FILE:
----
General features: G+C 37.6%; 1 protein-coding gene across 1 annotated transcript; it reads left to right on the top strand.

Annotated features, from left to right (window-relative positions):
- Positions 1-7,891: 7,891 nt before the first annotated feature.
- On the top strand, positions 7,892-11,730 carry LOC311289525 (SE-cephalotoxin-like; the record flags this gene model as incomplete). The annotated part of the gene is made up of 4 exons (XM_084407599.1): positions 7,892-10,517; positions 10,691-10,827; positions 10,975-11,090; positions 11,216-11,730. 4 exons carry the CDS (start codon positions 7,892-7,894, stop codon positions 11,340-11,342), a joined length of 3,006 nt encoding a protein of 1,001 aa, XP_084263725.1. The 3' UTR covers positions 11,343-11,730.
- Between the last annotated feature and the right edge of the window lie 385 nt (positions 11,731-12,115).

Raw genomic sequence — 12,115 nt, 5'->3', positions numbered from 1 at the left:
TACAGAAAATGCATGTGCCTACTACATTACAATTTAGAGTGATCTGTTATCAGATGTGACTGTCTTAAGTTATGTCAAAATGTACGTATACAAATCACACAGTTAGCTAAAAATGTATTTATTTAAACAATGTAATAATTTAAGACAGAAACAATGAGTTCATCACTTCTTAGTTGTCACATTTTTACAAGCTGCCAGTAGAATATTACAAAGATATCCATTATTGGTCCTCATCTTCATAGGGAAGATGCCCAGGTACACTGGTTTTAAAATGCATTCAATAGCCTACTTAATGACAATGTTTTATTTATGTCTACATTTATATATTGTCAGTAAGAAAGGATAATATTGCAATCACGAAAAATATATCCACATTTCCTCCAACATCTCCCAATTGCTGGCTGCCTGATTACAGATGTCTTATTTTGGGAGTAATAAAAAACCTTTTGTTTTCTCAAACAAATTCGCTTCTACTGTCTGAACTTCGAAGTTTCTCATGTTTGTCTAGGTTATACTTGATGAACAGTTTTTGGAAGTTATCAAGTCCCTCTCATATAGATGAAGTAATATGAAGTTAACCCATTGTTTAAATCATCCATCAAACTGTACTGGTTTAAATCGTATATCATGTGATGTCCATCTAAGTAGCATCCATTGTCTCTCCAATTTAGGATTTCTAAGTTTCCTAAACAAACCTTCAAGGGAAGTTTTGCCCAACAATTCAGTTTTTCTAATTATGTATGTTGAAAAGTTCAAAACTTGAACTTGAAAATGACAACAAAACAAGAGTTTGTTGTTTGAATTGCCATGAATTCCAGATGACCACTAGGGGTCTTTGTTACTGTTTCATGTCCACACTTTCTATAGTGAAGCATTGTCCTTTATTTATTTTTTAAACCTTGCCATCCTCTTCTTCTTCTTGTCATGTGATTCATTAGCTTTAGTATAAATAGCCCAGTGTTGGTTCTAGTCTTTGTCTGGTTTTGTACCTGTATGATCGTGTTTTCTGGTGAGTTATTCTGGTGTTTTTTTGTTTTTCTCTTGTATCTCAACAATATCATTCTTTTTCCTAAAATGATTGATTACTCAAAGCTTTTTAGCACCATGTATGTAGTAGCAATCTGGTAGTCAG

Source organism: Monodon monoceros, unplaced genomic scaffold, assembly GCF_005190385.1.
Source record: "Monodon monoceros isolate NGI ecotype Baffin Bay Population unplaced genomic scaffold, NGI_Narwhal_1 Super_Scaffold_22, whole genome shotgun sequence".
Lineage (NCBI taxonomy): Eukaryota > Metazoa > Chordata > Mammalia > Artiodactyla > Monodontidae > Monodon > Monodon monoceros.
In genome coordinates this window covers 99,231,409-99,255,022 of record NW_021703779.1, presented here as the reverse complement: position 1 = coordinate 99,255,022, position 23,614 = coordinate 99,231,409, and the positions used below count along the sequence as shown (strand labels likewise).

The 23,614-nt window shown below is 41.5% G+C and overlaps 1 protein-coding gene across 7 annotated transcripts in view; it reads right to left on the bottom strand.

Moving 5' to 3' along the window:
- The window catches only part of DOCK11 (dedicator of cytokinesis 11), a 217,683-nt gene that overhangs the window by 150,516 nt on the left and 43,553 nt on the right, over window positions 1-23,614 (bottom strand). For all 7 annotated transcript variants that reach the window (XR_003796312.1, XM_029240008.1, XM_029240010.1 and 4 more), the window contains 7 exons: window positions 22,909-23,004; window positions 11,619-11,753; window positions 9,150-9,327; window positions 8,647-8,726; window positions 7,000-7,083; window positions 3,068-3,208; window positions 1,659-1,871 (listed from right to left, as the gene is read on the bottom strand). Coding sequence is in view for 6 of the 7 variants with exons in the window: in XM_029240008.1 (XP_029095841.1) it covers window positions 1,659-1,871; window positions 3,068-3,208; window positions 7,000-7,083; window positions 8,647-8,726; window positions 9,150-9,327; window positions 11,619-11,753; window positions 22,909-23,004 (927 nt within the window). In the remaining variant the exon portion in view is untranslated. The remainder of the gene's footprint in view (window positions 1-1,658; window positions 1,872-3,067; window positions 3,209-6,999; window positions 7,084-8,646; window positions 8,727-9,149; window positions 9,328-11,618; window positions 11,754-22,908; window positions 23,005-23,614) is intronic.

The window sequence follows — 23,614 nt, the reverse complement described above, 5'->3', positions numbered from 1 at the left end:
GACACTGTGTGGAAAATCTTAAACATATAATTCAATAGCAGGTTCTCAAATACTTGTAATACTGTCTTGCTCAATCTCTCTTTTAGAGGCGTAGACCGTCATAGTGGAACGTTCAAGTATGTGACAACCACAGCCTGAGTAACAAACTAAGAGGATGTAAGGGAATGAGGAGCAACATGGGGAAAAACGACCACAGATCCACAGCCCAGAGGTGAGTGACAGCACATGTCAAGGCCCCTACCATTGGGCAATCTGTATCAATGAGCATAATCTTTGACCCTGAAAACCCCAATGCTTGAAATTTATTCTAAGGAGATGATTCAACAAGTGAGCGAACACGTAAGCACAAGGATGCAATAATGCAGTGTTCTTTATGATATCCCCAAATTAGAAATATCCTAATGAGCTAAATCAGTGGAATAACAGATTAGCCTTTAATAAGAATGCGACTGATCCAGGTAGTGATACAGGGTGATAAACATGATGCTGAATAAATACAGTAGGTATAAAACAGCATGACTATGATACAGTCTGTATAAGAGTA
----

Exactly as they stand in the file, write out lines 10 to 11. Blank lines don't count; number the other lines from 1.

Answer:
Lineage (NCBI taxonomy): Eukaryota > Metazoa > Chordata > Mammalia > Artiodactyla > Monodontidae > Monodon > Monodon monoceros.
In genome coordinates this window covers 99,231,409-99,255,022 of record NW_021703779.1, presented here as the reverse complement: position 1 = coordinate 99,255,022, position 23,614 = coordinate 99,231,409, and the positions used below count along the sequence as shown (strand labels likewise).